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    Okay maybe not that extreme, but something that makes the opening feel like it has a point, rather than just being there
     
  11. Cogito
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    Cogito Former Mod, Retired Supporter Contributor

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    You might want to look up deus ex machina. I'm not convinced you know what it means (no insult intended if you do).

    I'd be more inclined to end the opening when the troops charge to meet the enemy, or a similar point that requires a later resolution. A cliffhanger, if you will.
     
  12. Mantha Hendrix
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    Mantha Hendrix Contributing Member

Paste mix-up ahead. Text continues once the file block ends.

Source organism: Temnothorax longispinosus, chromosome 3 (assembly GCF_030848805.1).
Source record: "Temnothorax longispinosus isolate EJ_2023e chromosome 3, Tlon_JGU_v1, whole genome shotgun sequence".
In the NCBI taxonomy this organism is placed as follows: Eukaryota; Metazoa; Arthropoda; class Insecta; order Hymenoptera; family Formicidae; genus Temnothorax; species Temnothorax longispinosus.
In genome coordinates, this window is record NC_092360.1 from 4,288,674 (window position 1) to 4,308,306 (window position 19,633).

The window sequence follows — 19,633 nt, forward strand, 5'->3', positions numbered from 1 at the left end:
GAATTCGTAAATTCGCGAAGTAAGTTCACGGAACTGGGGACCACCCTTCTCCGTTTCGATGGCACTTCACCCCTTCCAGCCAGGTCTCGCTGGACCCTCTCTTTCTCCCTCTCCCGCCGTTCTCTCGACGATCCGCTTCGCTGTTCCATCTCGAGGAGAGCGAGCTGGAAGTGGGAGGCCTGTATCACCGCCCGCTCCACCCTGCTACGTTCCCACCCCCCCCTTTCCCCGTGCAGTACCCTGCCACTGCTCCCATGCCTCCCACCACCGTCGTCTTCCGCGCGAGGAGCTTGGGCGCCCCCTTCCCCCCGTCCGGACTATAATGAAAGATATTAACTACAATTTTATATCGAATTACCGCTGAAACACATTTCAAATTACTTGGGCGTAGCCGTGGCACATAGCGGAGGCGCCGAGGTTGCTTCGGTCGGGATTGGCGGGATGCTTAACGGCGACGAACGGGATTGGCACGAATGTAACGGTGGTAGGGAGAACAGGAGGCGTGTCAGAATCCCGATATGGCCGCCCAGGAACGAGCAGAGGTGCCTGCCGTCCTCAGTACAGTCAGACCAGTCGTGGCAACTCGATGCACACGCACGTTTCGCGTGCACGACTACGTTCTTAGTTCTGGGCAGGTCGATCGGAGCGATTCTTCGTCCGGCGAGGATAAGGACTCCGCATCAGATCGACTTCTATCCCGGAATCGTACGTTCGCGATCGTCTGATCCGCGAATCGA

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    Yeah sorry... I had a very very loose understanding of it... I looked it up, what I mean to say is kind of fore-shadowing ( or pre-shadowing as the case may be) to some incident in the past... rather than just say... "How did I get here?"
     
  13. mammamaia
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    mammamaia nit-picker-in-chief Contributor

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    'fore-' and 'pre-' mean the same thing... foreshadow being a single unhyphenated word...

    and since that means hinting at what will happen in the future, i don't see how it can relate to something in the past...
     
  14. Anonym
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    Anonym Contributing Member

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    Postshadowing? :p

    Sounds interesting, tho strangely familiar..
     
  15. Mantha Hendrix
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    Mantha Hendrix Contributing Member